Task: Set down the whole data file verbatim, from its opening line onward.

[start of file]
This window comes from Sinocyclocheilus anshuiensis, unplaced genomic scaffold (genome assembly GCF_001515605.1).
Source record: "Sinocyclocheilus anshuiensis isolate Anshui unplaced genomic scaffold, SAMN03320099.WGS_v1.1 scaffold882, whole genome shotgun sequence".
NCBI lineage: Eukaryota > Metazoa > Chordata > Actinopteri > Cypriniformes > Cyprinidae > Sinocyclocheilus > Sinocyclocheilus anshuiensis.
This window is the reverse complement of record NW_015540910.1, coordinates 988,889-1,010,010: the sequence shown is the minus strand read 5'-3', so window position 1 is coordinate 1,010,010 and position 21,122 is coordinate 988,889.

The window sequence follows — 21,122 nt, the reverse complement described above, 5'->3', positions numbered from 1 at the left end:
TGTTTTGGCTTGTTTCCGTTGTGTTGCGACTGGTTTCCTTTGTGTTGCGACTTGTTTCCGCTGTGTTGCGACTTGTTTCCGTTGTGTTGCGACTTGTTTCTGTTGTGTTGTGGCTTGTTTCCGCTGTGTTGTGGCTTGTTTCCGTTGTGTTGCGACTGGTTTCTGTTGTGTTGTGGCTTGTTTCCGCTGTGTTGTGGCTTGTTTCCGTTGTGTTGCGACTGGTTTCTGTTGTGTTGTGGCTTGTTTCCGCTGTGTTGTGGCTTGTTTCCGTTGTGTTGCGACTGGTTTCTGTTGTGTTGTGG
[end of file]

This window comes from Sinocyclocheilus anshuiensis, unplaced genomic scaffold (genome assembly GCF_001515605.1).
Source record: "Sinocyclocheilus anshuiensis isolate Anshui unplaced genomic scaffold, SAMN03320099.WGS_v1.1 scaffold882, whole genome shotgun sequence".
NCBI lineage: Eukaryota > Metazoa > Chordata > Actinopteri > Cypriniformes > Cyprinidae > Sinocyclocheilus > Sinocyclocheilus anshuiensis.
This window is the reverse complement of record NW_015540910.1, coordinates 988,889-1,010,010: the sequence shown is the minus strand read 5'-3', so window position 1 is coordinate 1,010,010 and position 21,122 is coordinate 988,889.

The window sequence follows — 21,122 nt, the reverse complement described above, 5'->3', positions numbered from 1 at the left end:
TGTTTTGGCTTGTTTCCGTTGTGTTGCGACTGGTTTCCTTTGTGTTGCGACTTGTTTCCGCTGTGTTGCGACTTGTTTCCGTTGTGTTGCGACTTGTTTCTGTTGTGTTGTGGCTTGTTTCCGCTGTGTTGTGGCTTGTTTCCGTTGTGTTGCGACTGGTTTCTGTTGTGTTGTGGCTTGTTTCCGCTGTGTTGTGGCTTGTTTCCGTTGTGTTGCGACTGGTTTCTGTTGTGTTGTGGCTTGTTTCCGCTGTGTTGTGGCTTGTTTCCGTTGTGTTGCGACTGGTTTCTGTTGTGTTGTGG